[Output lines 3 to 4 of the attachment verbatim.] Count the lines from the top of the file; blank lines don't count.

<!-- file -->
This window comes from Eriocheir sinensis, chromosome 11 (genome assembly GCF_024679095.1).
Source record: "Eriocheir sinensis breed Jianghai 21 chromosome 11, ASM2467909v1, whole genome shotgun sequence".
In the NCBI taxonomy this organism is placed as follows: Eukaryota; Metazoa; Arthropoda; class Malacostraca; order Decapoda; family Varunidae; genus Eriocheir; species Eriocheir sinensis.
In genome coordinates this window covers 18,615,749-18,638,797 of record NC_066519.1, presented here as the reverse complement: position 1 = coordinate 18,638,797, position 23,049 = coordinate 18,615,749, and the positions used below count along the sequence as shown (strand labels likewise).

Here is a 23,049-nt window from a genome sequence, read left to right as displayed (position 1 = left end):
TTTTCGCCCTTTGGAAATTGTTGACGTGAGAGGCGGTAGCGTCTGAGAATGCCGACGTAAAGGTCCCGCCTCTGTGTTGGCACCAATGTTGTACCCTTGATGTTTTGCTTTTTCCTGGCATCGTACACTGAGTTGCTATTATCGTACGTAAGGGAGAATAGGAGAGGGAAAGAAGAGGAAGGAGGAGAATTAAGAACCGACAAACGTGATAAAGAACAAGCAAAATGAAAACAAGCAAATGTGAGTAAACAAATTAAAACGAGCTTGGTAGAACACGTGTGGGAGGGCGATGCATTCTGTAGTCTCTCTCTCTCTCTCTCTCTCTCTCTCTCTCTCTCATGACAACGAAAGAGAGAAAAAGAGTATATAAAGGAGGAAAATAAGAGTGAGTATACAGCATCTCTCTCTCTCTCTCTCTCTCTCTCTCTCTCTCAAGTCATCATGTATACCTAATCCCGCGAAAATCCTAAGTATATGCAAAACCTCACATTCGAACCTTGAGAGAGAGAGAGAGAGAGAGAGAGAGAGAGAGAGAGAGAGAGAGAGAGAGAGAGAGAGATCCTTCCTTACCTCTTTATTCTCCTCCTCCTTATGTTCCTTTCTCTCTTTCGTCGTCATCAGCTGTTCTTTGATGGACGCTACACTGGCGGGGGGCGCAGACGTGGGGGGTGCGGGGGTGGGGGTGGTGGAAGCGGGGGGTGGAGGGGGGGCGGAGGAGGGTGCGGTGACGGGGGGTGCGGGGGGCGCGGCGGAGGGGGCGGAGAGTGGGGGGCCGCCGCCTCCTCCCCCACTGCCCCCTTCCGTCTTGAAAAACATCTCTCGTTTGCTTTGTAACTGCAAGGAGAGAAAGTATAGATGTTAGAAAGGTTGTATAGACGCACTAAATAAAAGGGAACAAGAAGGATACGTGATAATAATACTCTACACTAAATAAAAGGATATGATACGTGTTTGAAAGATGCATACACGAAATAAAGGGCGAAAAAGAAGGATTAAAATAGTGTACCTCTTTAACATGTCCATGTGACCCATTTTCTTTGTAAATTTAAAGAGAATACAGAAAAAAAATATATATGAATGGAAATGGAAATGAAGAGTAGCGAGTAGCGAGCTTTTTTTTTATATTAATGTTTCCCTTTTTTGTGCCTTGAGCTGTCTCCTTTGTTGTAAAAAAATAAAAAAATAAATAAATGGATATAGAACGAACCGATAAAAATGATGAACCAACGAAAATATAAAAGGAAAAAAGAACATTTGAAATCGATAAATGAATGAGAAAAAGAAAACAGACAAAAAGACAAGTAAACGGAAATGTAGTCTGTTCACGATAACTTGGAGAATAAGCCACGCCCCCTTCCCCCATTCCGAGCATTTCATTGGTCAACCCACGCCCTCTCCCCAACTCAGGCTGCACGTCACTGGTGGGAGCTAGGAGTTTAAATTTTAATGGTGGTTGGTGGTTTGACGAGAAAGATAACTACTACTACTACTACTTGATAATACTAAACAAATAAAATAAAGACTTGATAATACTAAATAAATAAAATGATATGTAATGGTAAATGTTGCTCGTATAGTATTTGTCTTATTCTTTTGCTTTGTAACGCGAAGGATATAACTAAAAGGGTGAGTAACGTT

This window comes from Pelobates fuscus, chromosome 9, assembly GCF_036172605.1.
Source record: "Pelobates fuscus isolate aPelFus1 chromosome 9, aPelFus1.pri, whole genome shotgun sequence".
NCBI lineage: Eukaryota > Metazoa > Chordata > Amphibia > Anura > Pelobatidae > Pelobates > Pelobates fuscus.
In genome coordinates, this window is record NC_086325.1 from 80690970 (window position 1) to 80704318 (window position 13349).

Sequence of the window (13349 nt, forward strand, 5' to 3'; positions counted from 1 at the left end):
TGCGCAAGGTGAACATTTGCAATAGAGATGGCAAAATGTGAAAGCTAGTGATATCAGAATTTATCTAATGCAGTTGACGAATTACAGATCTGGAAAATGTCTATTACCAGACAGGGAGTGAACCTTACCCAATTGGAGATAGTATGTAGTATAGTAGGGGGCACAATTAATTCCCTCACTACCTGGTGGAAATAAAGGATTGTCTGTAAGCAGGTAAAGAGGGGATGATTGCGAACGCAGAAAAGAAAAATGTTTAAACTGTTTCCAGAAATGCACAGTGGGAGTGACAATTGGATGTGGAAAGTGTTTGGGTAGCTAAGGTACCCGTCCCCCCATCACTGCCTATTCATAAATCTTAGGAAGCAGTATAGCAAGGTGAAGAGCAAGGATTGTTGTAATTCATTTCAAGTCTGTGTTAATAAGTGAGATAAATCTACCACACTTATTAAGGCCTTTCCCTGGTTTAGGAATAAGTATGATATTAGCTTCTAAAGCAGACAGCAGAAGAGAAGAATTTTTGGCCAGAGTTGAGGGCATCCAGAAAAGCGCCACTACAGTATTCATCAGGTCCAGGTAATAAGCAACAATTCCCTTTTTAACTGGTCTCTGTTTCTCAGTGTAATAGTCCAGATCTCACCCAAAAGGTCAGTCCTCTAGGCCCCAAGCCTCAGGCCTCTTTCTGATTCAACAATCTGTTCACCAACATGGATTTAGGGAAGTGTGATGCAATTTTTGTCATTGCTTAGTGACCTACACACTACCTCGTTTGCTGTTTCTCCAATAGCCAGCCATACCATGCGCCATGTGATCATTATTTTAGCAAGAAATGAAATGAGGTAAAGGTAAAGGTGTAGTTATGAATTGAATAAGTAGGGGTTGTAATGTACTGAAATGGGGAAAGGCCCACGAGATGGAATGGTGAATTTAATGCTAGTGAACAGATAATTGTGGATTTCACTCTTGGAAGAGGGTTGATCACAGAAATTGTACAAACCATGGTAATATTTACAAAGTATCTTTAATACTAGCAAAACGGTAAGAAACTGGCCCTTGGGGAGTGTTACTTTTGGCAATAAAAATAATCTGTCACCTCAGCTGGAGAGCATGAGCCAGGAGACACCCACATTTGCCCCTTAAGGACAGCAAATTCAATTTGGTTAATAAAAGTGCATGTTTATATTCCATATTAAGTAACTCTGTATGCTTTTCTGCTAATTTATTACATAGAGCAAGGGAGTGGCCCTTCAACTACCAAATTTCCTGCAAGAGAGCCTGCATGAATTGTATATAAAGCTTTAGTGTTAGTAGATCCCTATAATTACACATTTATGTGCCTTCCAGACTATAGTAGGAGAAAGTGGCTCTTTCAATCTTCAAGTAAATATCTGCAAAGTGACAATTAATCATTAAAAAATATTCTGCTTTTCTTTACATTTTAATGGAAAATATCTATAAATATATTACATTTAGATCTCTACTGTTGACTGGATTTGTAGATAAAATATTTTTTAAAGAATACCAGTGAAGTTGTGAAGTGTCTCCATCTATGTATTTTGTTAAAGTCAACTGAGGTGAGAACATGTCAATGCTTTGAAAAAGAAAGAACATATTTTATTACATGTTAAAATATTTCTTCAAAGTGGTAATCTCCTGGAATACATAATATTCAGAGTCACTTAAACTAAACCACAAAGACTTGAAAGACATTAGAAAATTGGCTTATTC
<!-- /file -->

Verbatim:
In the NCBI taxonomy this organism is placed as follows: Eukaryota; Metazoa; Arthropoda; class Malacostraca; order Decapoda; family Varunidae; genus Eriocheir; species Eriocheir sinensis.
In genome coordinates this window covers 18,615,749-18,638,797 of record NC_066519.1, presented here as the reverse complement: position 1 = coordinate 18,638,797, position 23,049 = coordinate 18,615,749, and the positions used below count along the sequence as shown (strand labels likewise).